Yeah, Happy Halloween.

This article and the accompanying photos are making the rounds of the internets this week:

Such lovely people, those foreclosure lawyers. Wonder what the party theme will be this year?

And the CEO of Bank of America is incensed that regular people are ticked off at his company. Poor thing.

An excellent comment from Daily Kos member mmacdDE (extra points for the Princess Bride reference):

I too, believe in small govt (9+ / 0-)
But I don't think it means what they think it means.
To me, it means that the police don't break down my door because my kid downloaded some music. It means that I don't have to satisfy some religious nut if I want birth control or need an abortion. It means that no govt agency reads my email, wiretaps my phone, or cares who I fall in love with.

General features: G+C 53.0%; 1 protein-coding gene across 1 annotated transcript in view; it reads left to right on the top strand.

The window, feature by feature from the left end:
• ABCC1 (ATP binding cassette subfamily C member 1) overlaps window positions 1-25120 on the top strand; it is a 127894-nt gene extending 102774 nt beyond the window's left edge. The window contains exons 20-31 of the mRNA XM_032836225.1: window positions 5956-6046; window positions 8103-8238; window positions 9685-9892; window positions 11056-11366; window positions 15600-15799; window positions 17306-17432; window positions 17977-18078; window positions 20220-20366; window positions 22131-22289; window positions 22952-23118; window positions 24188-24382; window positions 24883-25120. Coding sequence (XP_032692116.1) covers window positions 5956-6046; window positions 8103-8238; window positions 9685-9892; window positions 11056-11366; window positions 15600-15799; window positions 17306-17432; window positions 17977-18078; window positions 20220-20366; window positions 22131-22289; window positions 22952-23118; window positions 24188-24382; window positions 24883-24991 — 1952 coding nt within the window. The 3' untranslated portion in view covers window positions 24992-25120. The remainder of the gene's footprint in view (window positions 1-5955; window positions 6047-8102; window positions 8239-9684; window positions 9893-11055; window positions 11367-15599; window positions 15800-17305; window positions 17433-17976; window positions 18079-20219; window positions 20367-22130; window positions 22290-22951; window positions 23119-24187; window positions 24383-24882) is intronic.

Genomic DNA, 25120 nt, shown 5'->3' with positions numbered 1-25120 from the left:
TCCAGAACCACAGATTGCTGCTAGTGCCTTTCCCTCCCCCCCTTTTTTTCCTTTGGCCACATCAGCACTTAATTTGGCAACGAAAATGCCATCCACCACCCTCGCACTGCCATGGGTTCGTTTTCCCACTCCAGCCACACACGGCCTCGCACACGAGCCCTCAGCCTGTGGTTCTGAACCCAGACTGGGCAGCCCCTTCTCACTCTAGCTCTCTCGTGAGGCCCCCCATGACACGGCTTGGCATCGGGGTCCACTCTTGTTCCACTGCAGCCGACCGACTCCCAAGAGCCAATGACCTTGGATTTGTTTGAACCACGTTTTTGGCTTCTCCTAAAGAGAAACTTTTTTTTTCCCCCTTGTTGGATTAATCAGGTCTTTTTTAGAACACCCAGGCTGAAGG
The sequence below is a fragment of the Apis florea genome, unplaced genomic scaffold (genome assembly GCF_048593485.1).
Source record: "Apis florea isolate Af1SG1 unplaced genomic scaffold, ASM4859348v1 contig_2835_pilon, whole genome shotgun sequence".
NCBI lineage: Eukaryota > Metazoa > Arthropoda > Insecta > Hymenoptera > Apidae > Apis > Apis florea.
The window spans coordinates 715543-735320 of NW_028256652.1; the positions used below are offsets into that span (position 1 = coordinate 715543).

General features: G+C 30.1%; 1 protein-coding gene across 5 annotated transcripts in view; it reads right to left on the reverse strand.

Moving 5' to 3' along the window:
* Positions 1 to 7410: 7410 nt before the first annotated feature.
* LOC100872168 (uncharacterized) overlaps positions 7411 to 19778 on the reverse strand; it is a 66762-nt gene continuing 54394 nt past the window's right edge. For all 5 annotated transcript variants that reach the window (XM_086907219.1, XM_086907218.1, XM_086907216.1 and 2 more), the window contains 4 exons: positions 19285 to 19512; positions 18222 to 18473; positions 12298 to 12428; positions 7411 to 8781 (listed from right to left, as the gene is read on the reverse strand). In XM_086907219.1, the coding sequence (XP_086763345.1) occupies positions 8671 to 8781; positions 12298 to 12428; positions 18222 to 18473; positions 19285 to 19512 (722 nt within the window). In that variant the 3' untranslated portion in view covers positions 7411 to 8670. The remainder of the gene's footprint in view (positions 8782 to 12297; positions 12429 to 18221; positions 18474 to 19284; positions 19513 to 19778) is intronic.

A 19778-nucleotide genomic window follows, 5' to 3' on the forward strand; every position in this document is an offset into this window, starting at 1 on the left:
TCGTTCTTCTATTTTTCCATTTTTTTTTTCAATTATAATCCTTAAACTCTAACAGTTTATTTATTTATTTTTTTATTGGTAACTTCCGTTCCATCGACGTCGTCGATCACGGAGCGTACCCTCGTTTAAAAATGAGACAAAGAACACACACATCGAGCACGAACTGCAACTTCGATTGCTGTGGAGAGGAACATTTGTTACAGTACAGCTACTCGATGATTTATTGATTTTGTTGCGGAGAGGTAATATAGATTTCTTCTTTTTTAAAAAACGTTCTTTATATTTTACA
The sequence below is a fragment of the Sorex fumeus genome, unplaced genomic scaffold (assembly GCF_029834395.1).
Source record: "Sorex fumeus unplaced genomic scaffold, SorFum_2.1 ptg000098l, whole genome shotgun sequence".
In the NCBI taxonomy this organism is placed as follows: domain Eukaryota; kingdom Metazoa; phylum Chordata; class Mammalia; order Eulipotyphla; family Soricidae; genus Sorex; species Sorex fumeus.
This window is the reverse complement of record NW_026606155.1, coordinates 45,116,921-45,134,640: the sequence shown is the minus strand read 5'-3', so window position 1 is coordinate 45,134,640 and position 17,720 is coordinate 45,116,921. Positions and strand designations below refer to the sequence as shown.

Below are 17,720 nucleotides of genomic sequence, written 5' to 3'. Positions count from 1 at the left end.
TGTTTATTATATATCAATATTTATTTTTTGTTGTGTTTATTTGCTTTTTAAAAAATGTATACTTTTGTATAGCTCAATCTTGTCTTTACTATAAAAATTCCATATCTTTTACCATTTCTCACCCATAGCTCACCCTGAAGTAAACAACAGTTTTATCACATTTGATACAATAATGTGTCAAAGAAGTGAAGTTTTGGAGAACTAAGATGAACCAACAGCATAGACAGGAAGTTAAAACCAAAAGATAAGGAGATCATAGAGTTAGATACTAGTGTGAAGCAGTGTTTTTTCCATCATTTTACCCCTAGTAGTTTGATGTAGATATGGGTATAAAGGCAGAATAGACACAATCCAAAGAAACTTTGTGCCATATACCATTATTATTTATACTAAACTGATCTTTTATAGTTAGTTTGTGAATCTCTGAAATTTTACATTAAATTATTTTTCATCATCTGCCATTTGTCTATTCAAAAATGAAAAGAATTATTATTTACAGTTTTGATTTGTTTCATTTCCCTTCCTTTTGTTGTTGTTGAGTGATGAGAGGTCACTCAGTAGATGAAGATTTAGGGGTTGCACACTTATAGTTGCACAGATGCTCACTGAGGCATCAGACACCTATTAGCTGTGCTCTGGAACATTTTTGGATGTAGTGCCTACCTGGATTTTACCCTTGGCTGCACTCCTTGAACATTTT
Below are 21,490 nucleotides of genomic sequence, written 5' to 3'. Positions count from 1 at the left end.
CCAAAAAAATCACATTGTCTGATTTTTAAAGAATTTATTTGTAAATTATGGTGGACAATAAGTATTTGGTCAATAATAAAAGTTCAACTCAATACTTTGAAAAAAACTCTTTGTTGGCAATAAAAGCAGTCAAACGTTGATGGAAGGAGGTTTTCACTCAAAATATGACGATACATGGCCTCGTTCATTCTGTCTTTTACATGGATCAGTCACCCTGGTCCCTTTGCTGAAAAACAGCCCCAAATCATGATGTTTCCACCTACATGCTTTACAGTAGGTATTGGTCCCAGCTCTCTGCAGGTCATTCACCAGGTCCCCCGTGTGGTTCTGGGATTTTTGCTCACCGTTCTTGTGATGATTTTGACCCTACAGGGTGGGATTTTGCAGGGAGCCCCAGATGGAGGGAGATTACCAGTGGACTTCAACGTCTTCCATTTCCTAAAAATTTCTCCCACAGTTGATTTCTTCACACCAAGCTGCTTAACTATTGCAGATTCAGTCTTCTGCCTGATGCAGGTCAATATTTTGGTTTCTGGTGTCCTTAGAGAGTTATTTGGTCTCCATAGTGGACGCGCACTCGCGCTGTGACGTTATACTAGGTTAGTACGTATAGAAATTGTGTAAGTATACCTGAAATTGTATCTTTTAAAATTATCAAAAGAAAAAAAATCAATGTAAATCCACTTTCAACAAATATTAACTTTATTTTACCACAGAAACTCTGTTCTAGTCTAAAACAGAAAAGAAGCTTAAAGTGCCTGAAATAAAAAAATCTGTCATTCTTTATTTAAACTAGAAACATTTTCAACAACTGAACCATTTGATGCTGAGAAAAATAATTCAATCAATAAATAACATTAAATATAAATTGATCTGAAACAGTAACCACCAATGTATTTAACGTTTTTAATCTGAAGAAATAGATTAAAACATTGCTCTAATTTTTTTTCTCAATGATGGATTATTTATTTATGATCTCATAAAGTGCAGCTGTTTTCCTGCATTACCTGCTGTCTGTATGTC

I'd like it if govt was streamlined, if duplicate regulations were deleted, if fraud, waste, and abuse were seriously dealt with. But I don't want all regulations thrown out the window.
To me, that's small govt. And doing that would save everybody money.

I'm not sure I even need Halloween this year, things are scary enough. But yes, I have several bags of candy bars (lots of chocolate) to hand out. I loved Halloween as a kid, and I still love a good dose of ghost stories and monster movies.


Richard Brautigan:


New edition of Food Rules, illustrated by Maira Kalman! yay!

Right brain/Left brain: Ian McGilchrist on The Divided Brain (via Chemin Faisant)

Listen up, stud puppets! Judy Tenuta at her best, in 1987, with absolutely perfect timing and delivery:

(HBO special, "Women of the Night")


Happy Monday!

Yes, it's a happy Monday, because Tom Waits has a new album out (his first in 7 years). I just listened to it at NPR's First Listen and it's a doozy.

And the Decemberists have a new song, premiered here.

Working on pieces for a group show next month... 


Lemony Snicket

Thirteen Observations made by Lemony Snicket while watching Occupy Wall Street from a Discreet Distance 

1. If you work hard, and become successful, it does not necessarily mean you are successful because you worked hard, just as if you are tall with long hair it doesn’t mean you would be a midget if you were bald.